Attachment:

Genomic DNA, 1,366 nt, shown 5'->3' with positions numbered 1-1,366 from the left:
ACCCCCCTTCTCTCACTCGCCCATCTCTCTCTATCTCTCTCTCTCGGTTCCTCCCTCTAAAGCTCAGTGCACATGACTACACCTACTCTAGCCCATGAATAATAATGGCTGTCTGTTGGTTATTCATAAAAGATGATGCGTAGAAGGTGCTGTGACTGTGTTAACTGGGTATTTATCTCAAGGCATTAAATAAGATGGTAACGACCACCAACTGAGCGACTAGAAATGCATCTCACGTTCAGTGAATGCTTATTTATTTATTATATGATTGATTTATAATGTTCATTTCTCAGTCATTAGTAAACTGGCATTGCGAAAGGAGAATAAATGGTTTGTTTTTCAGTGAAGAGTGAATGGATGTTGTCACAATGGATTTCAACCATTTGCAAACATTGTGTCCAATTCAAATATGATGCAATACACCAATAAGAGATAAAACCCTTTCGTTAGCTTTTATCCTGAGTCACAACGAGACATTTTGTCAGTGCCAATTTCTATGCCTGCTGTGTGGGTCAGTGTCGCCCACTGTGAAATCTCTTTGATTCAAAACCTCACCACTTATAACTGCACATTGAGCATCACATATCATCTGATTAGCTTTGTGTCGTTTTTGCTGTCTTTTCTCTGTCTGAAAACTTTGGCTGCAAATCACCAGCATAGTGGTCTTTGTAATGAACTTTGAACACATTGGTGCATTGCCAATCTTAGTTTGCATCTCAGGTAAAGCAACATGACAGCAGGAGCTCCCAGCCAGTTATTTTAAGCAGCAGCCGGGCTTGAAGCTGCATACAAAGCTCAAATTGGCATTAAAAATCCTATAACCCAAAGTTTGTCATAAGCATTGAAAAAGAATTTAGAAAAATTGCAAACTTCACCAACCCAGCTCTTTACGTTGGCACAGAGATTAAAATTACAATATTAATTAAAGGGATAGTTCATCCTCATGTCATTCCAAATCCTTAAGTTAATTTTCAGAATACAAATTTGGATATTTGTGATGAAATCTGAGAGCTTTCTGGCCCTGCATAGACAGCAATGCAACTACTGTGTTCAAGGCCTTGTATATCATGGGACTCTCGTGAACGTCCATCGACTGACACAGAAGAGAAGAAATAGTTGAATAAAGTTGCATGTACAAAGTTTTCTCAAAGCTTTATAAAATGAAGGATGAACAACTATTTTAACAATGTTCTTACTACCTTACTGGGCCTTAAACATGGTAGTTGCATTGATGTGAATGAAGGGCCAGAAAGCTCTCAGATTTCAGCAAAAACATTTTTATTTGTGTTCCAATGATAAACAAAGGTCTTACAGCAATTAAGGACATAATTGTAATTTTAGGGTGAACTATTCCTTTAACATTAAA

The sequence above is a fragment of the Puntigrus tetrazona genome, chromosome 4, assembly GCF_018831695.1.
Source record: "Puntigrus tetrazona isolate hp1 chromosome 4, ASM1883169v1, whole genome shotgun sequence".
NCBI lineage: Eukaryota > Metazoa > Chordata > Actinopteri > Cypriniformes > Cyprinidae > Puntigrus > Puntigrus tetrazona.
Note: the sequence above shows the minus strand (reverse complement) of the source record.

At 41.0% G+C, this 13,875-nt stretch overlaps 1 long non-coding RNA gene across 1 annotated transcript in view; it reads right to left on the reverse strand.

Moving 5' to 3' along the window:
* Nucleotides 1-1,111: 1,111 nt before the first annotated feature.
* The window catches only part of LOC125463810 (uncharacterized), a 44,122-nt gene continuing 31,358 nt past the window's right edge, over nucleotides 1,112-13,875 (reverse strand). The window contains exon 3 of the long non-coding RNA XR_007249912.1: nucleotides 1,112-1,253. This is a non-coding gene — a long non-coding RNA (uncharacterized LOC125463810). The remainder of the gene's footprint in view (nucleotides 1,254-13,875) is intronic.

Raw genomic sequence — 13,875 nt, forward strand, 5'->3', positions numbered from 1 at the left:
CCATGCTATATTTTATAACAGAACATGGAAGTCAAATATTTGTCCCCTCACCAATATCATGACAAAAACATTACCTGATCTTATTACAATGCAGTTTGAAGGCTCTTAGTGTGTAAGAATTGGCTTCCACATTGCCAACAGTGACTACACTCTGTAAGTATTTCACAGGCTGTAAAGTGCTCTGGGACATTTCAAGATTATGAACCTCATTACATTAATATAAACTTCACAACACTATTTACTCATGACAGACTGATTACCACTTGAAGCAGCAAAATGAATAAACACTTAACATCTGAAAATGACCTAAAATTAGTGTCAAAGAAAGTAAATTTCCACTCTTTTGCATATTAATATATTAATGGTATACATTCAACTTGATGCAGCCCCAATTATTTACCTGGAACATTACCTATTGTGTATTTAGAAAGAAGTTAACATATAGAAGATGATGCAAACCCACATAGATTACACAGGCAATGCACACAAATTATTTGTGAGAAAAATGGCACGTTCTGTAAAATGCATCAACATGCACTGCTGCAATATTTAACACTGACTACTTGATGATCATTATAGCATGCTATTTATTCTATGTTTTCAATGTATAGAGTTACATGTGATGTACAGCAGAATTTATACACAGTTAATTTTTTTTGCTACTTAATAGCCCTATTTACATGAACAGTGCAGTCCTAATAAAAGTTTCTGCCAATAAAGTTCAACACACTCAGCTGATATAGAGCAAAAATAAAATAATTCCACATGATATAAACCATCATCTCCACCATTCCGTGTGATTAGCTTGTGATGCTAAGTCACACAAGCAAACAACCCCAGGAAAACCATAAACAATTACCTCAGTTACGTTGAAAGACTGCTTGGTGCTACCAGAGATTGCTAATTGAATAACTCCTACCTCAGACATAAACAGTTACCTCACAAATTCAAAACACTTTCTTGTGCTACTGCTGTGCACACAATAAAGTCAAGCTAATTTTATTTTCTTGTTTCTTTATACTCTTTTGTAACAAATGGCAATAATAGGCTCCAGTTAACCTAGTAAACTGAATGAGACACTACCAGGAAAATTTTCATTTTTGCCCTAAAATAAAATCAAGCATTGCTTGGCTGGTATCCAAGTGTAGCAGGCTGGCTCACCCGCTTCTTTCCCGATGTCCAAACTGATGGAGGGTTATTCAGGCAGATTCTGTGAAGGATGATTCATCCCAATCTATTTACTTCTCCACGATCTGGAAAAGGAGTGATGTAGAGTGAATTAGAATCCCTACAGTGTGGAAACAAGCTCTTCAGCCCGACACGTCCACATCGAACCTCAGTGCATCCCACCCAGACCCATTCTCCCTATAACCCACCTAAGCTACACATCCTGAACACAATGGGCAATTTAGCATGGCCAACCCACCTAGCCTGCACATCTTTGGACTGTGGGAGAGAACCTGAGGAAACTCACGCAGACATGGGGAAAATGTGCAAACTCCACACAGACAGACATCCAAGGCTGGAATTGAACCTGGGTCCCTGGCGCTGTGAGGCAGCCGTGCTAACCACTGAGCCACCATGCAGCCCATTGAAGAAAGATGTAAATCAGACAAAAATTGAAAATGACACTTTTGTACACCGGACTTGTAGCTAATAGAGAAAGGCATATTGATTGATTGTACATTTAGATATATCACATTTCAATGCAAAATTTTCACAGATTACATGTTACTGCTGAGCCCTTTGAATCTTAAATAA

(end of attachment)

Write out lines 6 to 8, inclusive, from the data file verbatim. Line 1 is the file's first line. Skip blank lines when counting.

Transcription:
Note: the sequence above shows the minus strand (reverse complement) of the source record.

At 41.0% G+C, this 13,875-nt stretch overlaps 1 long non-coding RNA gene across 1 annotated transcript in view; it reads right to left on the reverse strand.

Moving 5' to 3' along the window: